The number two and the number three in the world

I have been following the row between China and Japan for a while now. Apparently a Chinese fishing boat captain rammed a Japanese coast guard vessel outside the Senkaku islands that are disputed by not only China and Japan but also by Taiwan, and got arrested according to Gideon Rachman's weekly pod cast.

The situation headed up daily and after rumors of blocked shipments of rare earth metals to Japan from China the captain was released. It is of course not clear if there was a causality between the two events. However, people in Japan took to the streets and complained over giving in to the Chinese.

Why is the situation so tense? The Financial Times runs an analysis today about the Chinese catch up game in high-speed trains that offers one possible irritation item. The Chinese are now after some years becoming a low-cost competitor to the Japanese Kawasaki Heavy Industries, the German Siemens and the French Alstom on these trains after having "digested" the technology in question for a while.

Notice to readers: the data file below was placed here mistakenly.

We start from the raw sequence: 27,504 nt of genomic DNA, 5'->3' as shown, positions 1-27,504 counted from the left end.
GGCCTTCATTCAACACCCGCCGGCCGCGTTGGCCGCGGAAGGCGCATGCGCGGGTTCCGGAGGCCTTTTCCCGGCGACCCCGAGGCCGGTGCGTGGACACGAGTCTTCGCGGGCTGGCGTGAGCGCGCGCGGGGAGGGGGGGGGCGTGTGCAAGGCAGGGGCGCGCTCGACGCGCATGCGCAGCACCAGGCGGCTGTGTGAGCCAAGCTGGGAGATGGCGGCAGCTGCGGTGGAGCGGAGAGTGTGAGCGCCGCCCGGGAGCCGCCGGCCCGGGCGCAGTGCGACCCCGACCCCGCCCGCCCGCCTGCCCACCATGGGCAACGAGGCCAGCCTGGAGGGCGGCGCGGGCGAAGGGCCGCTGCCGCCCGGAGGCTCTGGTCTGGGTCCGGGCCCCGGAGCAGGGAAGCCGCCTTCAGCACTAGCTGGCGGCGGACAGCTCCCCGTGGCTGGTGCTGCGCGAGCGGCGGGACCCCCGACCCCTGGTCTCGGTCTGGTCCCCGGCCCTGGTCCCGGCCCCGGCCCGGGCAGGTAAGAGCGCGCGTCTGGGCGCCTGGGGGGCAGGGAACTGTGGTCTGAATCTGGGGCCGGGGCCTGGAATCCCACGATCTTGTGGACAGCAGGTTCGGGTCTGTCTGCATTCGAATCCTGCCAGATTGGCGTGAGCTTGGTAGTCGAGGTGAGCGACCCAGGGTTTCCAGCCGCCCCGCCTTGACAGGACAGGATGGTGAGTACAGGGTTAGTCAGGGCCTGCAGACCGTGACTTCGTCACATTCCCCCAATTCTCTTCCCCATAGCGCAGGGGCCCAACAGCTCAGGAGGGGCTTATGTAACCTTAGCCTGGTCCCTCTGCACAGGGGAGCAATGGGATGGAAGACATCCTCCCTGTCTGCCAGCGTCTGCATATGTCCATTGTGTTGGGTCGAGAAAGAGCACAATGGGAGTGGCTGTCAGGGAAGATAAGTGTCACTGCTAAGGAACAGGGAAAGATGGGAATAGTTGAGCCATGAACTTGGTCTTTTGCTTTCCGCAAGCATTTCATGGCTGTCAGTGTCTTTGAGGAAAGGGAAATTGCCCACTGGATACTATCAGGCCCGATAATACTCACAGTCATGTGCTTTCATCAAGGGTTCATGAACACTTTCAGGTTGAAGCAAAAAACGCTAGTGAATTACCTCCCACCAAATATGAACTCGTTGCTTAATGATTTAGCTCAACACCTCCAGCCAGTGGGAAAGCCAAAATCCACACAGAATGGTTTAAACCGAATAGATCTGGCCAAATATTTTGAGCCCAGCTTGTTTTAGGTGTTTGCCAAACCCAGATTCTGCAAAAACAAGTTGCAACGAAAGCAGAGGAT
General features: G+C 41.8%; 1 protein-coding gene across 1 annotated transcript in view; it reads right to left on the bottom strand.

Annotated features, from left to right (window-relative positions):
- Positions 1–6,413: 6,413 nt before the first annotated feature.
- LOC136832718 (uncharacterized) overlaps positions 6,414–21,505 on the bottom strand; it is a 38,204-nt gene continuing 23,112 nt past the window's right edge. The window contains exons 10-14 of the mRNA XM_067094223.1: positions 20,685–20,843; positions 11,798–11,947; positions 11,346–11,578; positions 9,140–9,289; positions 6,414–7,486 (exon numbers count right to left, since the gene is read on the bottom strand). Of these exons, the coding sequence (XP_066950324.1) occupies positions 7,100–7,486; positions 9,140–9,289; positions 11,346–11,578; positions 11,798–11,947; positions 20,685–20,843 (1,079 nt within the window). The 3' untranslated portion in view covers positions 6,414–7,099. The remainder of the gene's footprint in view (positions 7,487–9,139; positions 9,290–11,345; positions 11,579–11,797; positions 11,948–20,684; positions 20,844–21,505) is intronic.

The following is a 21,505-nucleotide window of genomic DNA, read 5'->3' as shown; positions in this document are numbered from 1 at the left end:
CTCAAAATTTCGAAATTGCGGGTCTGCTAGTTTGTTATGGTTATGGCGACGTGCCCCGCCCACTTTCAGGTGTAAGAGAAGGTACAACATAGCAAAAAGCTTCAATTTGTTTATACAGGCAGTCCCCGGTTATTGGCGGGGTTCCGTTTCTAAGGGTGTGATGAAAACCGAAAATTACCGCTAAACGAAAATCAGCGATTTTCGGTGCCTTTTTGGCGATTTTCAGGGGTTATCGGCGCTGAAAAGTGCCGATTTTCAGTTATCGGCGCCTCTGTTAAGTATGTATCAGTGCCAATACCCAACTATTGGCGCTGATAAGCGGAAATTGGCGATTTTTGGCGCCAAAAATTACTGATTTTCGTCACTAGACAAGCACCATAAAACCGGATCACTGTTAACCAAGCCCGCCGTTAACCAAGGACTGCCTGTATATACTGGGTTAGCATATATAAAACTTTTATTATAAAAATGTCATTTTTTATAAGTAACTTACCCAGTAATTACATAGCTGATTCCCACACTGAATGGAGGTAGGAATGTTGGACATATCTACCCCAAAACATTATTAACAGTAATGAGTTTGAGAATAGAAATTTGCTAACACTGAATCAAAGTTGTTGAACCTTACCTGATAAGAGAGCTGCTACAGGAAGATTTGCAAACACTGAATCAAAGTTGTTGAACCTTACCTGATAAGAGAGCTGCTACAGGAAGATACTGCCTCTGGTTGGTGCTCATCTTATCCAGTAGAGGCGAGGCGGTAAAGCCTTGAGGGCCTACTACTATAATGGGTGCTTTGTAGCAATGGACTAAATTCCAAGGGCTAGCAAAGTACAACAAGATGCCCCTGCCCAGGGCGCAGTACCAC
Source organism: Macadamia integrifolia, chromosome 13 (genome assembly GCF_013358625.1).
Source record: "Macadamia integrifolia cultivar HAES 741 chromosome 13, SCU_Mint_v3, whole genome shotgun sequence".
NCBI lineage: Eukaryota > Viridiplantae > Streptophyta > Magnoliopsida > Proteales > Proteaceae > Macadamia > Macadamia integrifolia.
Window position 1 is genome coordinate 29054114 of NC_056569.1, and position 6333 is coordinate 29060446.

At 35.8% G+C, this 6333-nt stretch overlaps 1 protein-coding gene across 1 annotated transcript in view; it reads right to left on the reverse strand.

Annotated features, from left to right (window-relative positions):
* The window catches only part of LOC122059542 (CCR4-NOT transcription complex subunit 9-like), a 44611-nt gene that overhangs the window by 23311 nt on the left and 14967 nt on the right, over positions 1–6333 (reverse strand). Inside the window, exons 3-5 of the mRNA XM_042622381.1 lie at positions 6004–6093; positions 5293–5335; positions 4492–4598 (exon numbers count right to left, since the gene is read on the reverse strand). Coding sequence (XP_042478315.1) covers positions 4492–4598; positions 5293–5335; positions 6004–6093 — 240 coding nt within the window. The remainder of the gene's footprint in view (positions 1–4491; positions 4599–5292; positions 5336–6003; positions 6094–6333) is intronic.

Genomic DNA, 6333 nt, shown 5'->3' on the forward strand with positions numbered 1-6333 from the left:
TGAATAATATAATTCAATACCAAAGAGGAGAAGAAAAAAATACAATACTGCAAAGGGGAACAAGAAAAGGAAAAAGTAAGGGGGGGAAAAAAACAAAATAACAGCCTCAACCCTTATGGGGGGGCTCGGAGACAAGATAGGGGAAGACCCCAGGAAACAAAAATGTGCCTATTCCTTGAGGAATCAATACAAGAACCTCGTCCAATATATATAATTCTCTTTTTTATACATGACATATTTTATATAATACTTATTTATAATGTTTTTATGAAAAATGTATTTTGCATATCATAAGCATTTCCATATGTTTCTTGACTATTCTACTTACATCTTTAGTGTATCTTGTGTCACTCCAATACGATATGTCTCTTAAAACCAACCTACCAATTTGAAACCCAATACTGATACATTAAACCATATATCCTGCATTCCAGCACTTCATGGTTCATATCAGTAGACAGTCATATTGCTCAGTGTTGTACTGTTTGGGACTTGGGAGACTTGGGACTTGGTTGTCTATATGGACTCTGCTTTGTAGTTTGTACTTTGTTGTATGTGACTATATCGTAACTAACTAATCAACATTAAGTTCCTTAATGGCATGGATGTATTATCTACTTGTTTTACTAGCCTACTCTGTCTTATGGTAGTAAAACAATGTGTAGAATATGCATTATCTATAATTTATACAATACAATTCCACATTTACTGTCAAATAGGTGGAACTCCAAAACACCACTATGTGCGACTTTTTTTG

Arnold Schwarzenegger, the Governator, is asking the Chinese to compete for the planned trains in California. They can get trains more inexpensively in this way but have not lost any technology in this case. In any case, the Chinese are building an extensive high-speed train network that according to some is a prestige project that is not going to pay off and is more and more preventing foreign competition by legal means, although it is a green project.

Fighting to get out of a recession is apparently a cut throat game where the ones with cash siphon off technological know-how. Will the Swedes follow the lead of the Governator if they are going to build high-speed trains?

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